Synergising European Volunteer Rescue Teams – A Rescue Operations Manual Erasmus Project

General information for the Synergising European Volunteer Rescue Teams – A Rescue Operations Manual Erasmus Project

Synergising European Volunteer Rescue Teams – A Rescue Operations Manual Erasmus Project
July 7, 2020 12:00 am

Project Title

Synergising European Volunteer Rescue Teams – A Rescue Operations Manual

Project Key Action

This project related with these key action: Cooperation for innovation and the exchange of good practices

Project Action Type

This project related with this action type : Strategic Partnerships for adult education

Project Call Year

This project’s Call Year is 2015

Project Topics

This project is related with these Project Topics: Overcoming skills mismatches (basic/transversal); Health and wellbeing; Regional dimension and cooperation

Project Summary

Context / background:
Europe has a number of rescue teams which provide assistance to the general public in cases of emergencies. These rescue organisations work on a voluntary basis and provide training to their volunteers to equip them with the necessary knowledge of how to act in a particular situation. Before our project, the working methods that used by volunteers during these rescue operations was not harmonised. Therefore volunteers from one organisation handle an emergency situation differently from volunteers of another European rescue organisation. This creates problems when multiple organisations need to mobilise their volunteers in order to meet the increasing demands for assistance in an emergency.

Following the above-mentioned problem, six organisations came up with the idea of creating a Rescue Operations Manual containing best practices and common working methods to be adopted for a number of rescue disciplines that were targeted in this project. The six participant organisations will eventually adopt this rescue manual as a common training document, altering their training curriculum to harmonise the manner by which volunteers act when they are involved in rescue missions. This facilitates the deployment of multiple rescue teams working together, making their response safer and more efficient.

Number and profile of participants:
The participants for this project include the applicant and lead organisation (EFRU) together with five partners from Italy, Portugal, Greece, UK and Cyprus. Every organisation appointed a Project Coordinator, 2 Key Persons and a Manager. All have a significant background in within the organisations as volunteers and knowledgeable about rescue response. The 2 key persons are experts in the rescue disciplines tackled by the project. The Managers were responsible for the development of the Rescue Operations Manual, working closely with the key persons.

Methodology and Description of activities:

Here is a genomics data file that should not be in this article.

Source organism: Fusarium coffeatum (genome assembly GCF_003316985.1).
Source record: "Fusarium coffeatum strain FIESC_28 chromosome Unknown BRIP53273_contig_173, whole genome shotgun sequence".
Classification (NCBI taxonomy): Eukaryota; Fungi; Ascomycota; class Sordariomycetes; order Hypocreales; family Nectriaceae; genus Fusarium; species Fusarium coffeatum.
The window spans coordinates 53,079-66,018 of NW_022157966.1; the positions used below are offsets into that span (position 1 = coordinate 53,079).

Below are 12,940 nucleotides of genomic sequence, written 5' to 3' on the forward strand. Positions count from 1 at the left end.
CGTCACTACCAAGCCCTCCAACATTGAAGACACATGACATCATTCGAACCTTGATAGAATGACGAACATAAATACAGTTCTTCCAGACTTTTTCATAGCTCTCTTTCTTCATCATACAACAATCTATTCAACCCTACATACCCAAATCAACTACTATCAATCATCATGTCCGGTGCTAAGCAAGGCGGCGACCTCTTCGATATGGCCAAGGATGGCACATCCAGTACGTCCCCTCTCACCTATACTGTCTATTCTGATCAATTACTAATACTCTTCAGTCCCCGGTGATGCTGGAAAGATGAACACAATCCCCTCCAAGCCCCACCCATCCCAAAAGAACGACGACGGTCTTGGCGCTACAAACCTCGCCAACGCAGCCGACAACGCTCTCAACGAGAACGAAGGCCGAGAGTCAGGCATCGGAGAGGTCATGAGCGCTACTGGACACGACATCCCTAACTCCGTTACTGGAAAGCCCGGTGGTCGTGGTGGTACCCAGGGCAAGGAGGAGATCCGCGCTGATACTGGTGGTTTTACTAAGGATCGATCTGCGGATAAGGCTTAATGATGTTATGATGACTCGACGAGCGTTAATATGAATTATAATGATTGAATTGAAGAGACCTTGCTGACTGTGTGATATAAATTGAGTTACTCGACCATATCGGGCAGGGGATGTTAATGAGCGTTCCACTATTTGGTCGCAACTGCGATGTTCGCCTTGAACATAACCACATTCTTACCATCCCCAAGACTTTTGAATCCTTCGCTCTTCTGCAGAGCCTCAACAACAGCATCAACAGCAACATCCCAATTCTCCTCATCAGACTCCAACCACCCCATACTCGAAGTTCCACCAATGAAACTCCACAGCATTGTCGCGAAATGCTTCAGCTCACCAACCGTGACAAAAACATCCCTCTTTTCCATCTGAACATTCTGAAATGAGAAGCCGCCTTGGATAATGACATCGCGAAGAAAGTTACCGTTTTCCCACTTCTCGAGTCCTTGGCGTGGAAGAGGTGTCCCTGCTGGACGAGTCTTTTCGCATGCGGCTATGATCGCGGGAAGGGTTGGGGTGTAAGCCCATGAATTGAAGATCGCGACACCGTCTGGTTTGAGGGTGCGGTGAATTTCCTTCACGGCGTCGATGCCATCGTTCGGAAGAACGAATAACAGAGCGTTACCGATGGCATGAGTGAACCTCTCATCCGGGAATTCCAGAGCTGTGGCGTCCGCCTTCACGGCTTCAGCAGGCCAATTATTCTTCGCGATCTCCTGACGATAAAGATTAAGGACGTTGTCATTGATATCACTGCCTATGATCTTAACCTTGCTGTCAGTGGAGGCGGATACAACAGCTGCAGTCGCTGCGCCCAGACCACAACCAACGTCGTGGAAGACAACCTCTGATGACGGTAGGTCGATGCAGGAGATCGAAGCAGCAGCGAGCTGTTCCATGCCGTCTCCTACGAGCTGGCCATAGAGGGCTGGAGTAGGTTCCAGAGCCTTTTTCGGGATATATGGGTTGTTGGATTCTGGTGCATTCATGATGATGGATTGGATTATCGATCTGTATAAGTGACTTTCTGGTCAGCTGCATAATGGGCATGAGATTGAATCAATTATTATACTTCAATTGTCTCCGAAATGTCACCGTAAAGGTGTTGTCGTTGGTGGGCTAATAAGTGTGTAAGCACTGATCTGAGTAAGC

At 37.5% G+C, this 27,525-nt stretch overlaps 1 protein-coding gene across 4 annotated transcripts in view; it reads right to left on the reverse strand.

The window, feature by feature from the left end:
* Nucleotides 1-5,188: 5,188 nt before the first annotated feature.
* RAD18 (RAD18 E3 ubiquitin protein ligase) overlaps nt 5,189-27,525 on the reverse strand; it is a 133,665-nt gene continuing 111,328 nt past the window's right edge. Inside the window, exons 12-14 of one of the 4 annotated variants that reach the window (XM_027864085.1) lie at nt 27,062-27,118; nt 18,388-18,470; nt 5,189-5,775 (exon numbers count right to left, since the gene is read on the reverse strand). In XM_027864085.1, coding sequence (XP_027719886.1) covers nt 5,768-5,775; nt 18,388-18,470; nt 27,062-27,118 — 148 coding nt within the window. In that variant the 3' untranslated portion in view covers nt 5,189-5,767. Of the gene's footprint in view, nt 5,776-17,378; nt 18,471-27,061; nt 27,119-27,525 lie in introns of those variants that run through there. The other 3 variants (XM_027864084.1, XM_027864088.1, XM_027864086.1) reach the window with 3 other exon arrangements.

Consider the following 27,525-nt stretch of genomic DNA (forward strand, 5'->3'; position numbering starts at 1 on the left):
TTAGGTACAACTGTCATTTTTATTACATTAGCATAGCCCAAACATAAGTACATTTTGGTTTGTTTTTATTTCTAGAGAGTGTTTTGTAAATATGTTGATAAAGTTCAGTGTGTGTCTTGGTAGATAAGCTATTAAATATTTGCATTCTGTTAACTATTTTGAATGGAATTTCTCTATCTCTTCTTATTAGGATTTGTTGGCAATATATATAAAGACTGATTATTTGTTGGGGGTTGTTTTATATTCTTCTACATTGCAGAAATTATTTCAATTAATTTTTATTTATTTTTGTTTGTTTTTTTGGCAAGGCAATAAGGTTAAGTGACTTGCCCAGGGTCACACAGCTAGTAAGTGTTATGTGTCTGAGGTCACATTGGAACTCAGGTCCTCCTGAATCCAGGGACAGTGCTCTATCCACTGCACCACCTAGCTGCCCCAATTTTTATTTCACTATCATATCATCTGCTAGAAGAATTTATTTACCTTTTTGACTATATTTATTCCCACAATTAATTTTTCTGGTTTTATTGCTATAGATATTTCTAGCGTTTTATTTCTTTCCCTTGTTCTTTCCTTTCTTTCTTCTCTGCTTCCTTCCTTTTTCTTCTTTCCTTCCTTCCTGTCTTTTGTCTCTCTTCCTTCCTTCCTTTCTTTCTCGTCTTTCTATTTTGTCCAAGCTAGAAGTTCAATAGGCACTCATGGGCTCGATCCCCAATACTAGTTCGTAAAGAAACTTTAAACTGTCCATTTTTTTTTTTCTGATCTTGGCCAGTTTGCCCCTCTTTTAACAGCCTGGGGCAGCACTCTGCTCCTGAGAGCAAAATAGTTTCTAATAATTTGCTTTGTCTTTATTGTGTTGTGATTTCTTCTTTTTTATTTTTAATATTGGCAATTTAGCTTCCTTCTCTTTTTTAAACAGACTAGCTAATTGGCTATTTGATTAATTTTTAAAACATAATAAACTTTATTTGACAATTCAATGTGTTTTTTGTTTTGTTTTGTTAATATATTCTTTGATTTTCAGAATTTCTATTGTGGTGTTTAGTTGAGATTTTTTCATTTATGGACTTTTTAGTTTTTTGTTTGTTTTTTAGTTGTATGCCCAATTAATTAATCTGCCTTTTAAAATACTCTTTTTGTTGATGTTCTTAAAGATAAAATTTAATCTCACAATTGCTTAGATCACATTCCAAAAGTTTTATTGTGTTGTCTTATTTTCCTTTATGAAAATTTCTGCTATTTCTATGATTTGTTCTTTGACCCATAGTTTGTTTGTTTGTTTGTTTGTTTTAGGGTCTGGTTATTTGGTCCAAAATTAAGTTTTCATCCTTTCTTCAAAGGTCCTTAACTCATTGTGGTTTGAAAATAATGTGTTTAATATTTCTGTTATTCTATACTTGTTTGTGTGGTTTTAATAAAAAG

The project was conducted through discussions in transnational meetings, while rescue simulations were used to gather data required for the development of the rescue manual and also to validate the results of the project. A conference served as a dissemination activity of the project results.

1) 5 Transnational Meetings: During these meetings the key persons and the managers discussed the rescue disciplines targeted by this project, more specifically the content to be included in the rescue manual, including best practices and common working methods identified observed during the rescue simulations. The transnational meetings also served for planning of activities and also for project coordination, making sure it was running smoothly.

2) 2 Simulation activities: The first simulation was carried out after the first transnational meeting and its scope was to bring together rescue volunteers from the participant organisations and assign them to multinational teams responsible to perform different realistic rescue tasks. Their behaviour and interaction was noted and this was used to help the Managers devise the best possible working methods to be included in the Manual. On the other hand, the second simulation was held after the last meeting and exactly before the Conference in order to test the results of this project.

3) A Conference: This was held at the very end of the project to publish the rescue manual and make public the results of this project. A number of keynote speeches related to volunteering in rescue were also delivered during the conference. The media was invited to attend this conference to extend the awareness to the community.

Results and impact:
The result of this project culminated in the Rescue Operations Manual which was finished to high standards and distributed during the conference. The rescue volunteers that participated in the rescue simulations benefited from the experience of working alongside each other in mixed teams and had many learning opportunities valuable for when they might be called to assist in major emergencies. The participant organisations are now able to improve their training curriculum to make it more in line with the common working methods in the rescue manual, to harmonize the training of their current and future volunteers. Other organisations that attended the conference also had the opportunity to receive the rescue manual and to network with other organisations with a view to cooperate together in the future.

Longer term benefits:
Harmonisation of training and networking of rescue organisations will ensure that more rescue volunteers will be able to work safer and better-coordinated when working alongside one another in the event of major emergencies thus providing a more efficient service to the community in the time of most need.

EU Grant (Eur)

Funding of the project from EU: 156405 Eur

Project Coordinator

Emergency Fire & Rescue Unit & Country: MT

Project Partners

  • Escola Portuguesa de Salvamento
  • Serve On Ltd
  • edelweiss
  • Cyprus Civil Protection Volunteer Corps